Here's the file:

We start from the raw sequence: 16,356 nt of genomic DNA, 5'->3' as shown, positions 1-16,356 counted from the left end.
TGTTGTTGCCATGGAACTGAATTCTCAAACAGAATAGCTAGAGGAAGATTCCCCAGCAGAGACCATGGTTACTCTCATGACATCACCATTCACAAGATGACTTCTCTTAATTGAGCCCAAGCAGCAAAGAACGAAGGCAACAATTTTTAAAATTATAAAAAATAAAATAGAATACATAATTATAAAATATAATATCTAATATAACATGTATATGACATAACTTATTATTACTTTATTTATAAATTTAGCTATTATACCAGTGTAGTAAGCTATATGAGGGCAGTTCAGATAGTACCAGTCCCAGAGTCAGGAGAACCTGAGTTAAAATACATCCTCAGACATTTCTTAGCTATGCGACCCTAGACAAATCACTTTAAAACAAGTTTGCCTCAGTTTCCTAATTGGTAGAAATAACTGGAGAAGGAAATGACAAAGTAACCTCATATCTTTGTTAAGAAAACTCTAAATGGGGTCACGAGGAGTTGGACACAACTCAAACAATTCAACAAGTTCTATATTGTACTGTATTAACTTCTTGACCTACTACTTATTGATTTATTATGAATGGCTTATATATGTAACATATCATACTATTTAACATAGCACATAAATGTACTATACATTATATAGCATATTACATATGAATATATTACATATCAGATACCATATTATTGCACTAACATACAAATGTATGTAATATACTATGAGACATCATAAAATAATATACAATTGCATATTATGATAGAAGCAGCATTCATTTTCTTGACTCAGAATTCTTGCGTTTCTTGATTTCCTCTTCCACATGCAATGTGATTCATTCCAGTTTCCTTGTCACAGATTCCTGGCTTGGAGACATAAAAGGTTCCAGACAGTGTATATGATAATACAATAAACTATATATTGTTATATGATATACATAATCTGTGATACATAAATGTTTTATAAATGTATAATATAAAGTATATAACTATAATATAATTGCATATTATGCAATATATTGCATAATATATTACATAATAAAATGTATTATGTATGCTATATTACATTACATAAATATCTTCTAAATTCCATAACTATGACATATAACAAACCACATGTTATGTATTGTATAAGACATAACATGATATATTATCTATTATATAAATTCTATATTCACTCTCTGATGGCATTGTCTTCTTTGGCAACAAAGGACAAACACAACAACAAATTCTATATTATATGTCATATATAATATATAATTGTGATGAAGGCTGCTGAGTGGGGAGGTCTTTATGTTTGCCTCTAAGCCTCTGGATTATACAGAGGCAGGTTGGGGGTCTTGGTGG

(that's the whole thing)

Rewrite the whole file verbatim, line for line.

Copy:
We start from the raw sequence: 16,356 nt of genomic DNA, 5'->3' as shown, positions 1-16,356 counted from the left end.
TGTTGTTGCCATGGAACTGAATTCTCAAACAGAATAGCTAGAGGAAGATTCCCCAGCAGAGACCATGGTTACTCTCATGACATCACCATTCACAAGATGACTTCTCTTAATTGAGCCCAAGCAGCAAAGAACGAAGGCAACAATTTTTAAAATTATAAAAAATAAAATAGAATACATAATTATAAAATATAATATCTAATATAACATGTATATGACATAACTTATTATTACTTTATTTATAAATTTAGCTATTATACCAGTGTAGTAAGCTATATGAGGGCAGTTCAGATAGTACCAGTCCCAGAGTCAGGAGAACCTGAGTTAAAATACATCCTCAGACATTTCTTAGCTATGCGACCCTAGACAAATCACTTTAAAACAAGTTTGCCTCAGTTTCCTAATTGGTAGAAATAACTGGAGAAGGAAATGACAAAGTAACCTCATATCTTTGTTAAGAAAACTCTAAATGGGGTCACGAGGAGTTGGACACAACTCAAACAATTCAACAAGTTCTATATTGTACTGTATTAACTTCTTGACCTACTACTTATTGATTTATTATGAATGGCTTATATATGTAACATATCATACTATTTAACATAGCACATAAATGTACTATACATTATATAGCATATTACATATGAATATATTACATATCAGATACCATATTATTGCACTAACATACAAATGTATGTAATATACTATGAGACATCATAAAATAATATACAATTGCATATTATGATAGAAGCAGCATTCATTTTCTTGACTCAGAATTCTTGCGTTTCTTGATTTCCTCTTCCACATGCAATGTGATTCATTCCAGTTTCCTTGTCACAGATTCCTGGCTTGGAGACATAAAAGGTTCCAGACAGTGTATATGATAATACAATAAACTATATATTGTTATATGATATACATAATCTGTGATACATAAATGTTTTATAAATGTATAATATAAAGTATATAACTATAATATAATTGCATATTATGCAATATATTGCATAATATATTACATAATAAAATGTATTATGTATGCTATATTACATTACATAAATATCTTCTAAATTCCATAACTATGACATATAACAAACCACATGTTATGTATTGTATAAGACATAACATGATATATTATCTATTATATAAATTCTATATTCACTCTCTGATGGCATTGTCTTCTTTGGCAACAAAGGACAAACACAACAACAAATTCTATATTATATGTCATATATAATATATAATTGTGATGAAGGCTGCTGAGTGGGGAGGTCTTTATGTTTGCCTCTAAGCCTCTGGATTATACAGAGGCAGGTTGGGGGTCTTGGTGG